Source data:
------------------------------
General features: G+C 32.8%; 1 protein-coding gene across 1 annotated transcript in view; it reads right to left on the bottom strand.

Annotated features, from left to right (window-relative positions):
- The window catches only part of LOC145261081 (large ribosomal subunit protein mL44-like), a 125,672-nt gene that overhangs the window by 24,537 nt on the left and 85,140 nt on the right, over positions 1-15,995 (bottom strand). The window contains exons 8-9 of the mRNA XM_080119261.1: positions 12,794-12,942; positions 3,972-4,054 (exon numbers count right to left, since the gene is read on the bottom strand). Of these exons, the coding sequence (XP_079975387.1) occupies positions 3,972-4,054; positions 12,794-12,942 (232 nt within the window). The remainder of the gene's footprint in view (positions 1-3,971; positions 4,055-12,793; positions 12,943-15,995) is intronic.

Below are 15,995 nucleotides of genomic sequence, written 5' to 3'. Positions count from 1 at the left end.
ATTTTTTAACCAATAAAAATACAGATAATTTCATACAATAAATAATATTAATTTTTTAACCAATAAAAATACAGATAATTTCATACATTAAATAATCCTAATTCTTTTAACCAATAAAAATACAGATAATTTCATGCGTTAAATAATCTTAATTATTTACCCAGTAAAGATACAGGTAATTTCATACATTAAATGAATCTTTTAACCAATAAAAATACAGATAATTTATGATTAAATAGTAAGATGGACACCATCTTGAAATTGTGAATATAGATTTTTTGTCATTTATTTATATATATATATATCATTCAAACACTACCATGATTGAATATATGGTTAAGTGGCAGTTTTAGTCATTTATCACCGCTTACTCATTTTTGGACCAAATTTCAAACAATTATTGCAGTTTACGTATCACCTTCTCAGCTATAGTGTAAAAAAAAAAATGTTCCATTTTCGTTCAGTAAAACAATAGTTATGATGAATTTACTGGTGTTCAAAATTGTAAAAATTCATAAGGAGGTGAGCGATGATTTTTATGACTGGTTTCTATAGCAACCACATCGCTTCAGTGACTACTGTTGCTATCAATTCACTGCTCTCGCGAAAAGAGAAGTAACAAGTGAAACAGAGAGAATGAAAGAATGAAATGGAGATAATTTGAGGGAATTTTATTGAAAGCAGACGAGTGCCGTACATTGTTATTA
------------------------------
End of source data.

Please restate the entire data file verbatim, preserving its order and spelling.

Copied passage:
General features: G+C 32.8%; 1 protein-coding gene across 1 annotated transcript in view; it reads right to left on the bottom strand.

Annotated features, from left to right (window-relative positions):
- The window catches only part of LOC145261081 (large ribosomal subunit protein mL44-like), a 125,672-nt gene that overhangs the window by 24,537 nt on the left and 85,140 nt on the right, over positions 1-15,995 (bottom strand). The window contains exons 8-9 of the mRNA XM_080119261.1: positions 12,794-12,942; positions 3,972-4,054 (exon numbers count right to left, since the gene is read on the bottom strand). Of these exons, the coding sequence (XP_079975387.1) occupies positions 3,972-4,054; positions 12,794-12,942 (232 nt within the window). The remainder of the gene's footprint in view (positions 1-3,971; positions 4,055-12,793; positions 12,943-15,995) is intronic.

Below are 15,995 nucleotides of genomic sequence, written 5' to 3'. Positions count from 1 at the left end.
ATTTTTTAACCAATAAAAATACAGATAATTTCATACAATAAATAATATTAATTTTTTAACCAATAAAAATACAGATAATTTCATACATTAAATAATCCTAATTCTTTTAACCAATAAAAATACAGATAATTTCATGCGTTAAATAATCTTAATTATTTACCCAGTAAAGATACAGGTAATTTCATACATTAAATGAATCTTTTAACCAATAAAAATACAGATAATTTATGATTAAATAGTAAGATGGACACCATCTTGAAATTGTGAATATAGATTTTTTGTCATTTATTTATATATATATATATCATTCAAACACTACCATGATTGAATATATGGTTAAGTGGCAGTTTTAGTCATTTATCACCGCTTACTCATTTTTGGACCAAATTTCAAACAATTATTGCAGTTTACGTATCACCTTCTCAGCTATAGTGTAAAAAAAAAAATGTTCCATTTTCGTTCAGTAAAACAATAGTTATGATGAATTTACTGGTGTTCAAAATTGTAAAAATTCATAAGGAGGTGAGCGATGATTTTTATGACTGGTTTCTATAGCAACCACATCGCTTCAGTGACTACTGTTGCTATCAATTCACTGCTCTCGCGAAAAGAGAAGTAACAAGTGAAACAGAGAGAATGAAAGAATGAAATGGAGATAATTTGAGGGAATTTTATTGAAAGCAGACGAGTGCCGTACATTGTTATTA